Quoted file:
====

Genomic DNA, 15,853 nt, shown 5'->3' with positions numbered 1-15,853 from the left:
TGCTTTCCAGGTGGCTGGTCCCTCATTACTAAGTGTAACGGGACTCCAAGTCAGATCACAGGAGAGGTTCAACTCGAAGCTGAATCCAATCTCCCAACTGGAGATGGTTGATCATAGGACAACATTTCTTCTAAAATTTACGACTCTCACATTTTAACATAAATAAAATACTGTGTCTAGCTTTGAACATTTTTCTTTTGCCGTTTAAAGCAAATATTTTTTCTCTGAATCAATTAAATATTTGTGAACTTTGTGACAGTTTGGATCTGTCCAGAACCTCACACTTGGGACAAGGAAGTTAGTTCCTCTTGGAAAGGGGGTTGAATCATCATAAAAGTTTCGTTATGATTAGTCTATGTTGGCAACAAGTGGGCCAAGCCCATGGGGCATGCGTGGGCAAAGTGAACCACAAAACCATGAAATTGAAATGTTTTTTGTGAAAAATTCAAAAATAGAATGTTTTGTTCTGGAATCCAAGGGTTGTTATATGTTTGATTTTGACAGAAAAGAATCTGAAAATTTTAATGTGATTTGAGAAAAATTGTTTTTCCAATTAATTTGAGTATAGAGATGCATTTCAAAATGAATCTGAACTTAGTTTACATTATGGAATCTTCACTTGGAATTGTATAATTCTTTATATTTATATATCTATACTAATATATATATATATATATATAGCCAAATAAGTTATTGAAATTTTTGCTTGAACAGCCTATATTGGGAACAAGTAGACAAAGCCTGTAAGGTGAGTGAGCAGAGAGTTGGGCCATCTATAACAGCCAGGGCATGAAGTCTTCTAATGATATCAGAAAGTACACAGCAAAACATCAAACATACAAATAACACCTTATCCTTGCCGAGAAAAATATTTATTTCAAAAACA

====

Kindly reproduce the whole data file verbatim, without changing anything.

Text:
Genomic DNA, 15,853 nt, shown 5'->3' with positions numbered 1-15,853 from the left:
TGCTTTCCAGGTGGCTGGTCCCTCATTACTAAGTGTAACGGGACTCCAAGTCAGATCACAGGAGAGGTTCAACTCGAAGCTGAATCCAATCTCCCAACTGGAGATGGTTGATCATAGGACAACATTTCTTCTAAAATTTACGACTCTCACATTTTAACATAAATAAAATACTGTGTCTAGCTTTGAACATTTTTCTTTTGCCGTTTAAAGCAAATATTTTTTCTCTGAATCAATTAAATATTTGTGAACTTTGTGACAGTTTGGATCTGTCCAGAACCTCACACTTGGGACAAGGAAGTTAGTTCCTCTTGGAAAGGGGGTTGAATCATCATAAAAGTTTCGTTATGATTAGTCTATGTTGGCAACAAGTGGGCCAAGCCCATGGGGCATGCGTGGGCAAAGTGAACCACAAAACCATGAAATTGAAATGTTTTTTGTGAAAAATTCAAAAATAGAATGTTTTGTTCTGGAATCCAAGGGTTGTTATATGTTTGATTTTGACAGAAAAGAATCTGAAAATTTTAATGTGATTTGAGAAAAATTGTTTTTCCAATTAATTTGAGTATAGAGATGCATTTCAAAATGAATCTGAACTTAGTTTACATTATGGAATCTTCACTTGGAATTGTATAATTCTTTATATTTATATATCTATACTAATATATATATATATATATATAGCCAAATAAGTTATTGAAATTTTTGCTTGAACAGCCTATATTGGGAACAAGTAGACAAAGCCTGTAAGGTGAGTGAGCAGAGAGTTGGGCCATCTATAACAGCCAGGGCATGAAGTCTTCTAATGATATCAGAAAGTACACAGCAAAACATCAAACATACAAATAACACCTTATCCTTGCCGAGAAAAATATTTATTTCAAAAACA